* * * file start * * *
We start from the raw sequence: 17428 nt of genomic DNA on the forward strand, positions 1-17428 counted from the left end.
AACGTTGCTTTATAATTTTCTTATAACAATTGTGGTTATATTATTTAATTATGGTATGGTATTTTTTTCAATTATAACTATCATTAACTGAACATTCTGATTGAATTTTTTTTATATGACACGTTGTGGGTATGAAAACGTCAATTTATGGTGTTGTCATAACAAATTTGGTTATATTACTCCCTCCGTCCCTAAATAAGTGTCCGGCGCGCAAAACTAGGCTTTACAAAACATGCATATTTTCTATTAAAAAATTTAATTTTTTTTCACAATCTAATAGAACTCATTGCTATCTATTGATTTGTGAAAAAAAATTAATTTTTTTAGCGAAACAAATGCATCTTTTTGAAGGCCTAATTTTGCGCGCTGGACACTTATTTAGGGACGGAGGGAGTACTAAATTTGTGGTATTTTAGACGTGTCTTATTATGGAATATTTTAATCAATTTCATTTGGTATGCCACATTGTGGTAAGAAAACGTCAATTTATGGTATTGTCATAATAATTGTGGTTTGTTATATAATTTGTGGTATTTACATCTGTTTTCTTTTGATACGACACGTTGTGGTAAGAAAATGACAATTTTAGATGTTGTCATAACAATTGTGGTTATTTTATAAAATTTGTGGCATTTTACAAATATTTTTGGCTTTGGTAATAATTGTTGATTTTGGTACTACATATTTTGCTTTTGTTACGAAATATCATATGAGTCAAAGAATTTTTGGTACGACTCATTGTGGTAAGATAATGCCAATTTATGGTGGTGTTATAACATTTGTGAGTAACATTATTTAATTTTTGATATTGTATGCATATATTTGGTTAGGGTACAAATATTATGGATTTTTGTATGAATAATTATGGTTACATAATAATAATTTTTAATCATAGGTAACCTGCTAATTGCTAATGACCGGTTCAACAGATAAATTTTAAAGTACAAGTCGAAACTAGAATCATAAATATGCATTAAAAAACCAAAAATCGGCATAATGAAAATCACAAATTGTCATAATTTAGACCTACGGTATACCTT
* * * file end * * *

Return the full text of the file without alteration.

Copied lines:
We start from the raw sequence: 17428 nt of genomic DNA on the forward strand, positions 1-17428 counted from the left end.
AACGTTGCTTTATAATTTTCTTATAACAATTGTGGTTATATTATTTAATTATGGTATGGTATTTTTTTCAATTATAACTATCATTAACTGAACATTCTGATTGAATTTTTTTTATATGACACGTTGTGGGTATGAAAACGTCAATTTATGGTGTTGTCATAACAAATTTGGTTATATTACTCCCTCCGTCCCTAAATAAGTGTCCGGCGCGCAAAACTAGGCTTTACAAAACATGCATATTTTCTATTAAAAAATTTAATTTTTTTTCACAATCTAATAGAACTCATTGCTATCTATTGATTTGTGAAAAAAAATTAATTTTTTTAGCGAAACAAATGCATCTTTTTGAAGGCCTAATTTTGCGCGCTGGACACTTATTTAGGGACGGAGGGAGTACTAAATTTGTGGTATTTTAGACGTGTCTTATTATGGAATATTTTAATCAATTTCATTTGGTATGCCACATTGTGGTAAGAAAACGTCAATTTATGGTATTGTCATAATAATTGTGGTTTGTTATATAATTTGTGGTATTTACATCTGTTTTCTTTTGATACGACACGTTGTGGTAAGAAAATGACAATTTTAGATGTTGTCATAACAATTGTGGTTATTTTATAAAATTTGTGGCATTTTACAAATATTTTTGGCTTTGGTAATAATTGTTGATTTTGGTACTACATATTTTGCTTTTGTTACGAAATATCATATGAGTCAAAGAATTTTTGGTACGACTCATTGTGGTAAGATAATGCCAATTTATGGTGGTGTTATAACATTTGTGAGTAACATTATTTAATTTTTGATATTGTATGCATATATTTGGTTAGGGTACAAATATTATGGATTTTTGTATGAATAATTATGGTTACATAATAATAATTTTTAATCATAGGTAACCTGCTAATTGCTAATGACCGGTTCAACAGATAAATTTTAAAGTACAAGTCGAAACTAGAATCATAAATATGCATTAAAAAACCAAAAATCGGCATAATGAAAATCACAAATTGTCATAATTTAGACCTACGGTATACCTT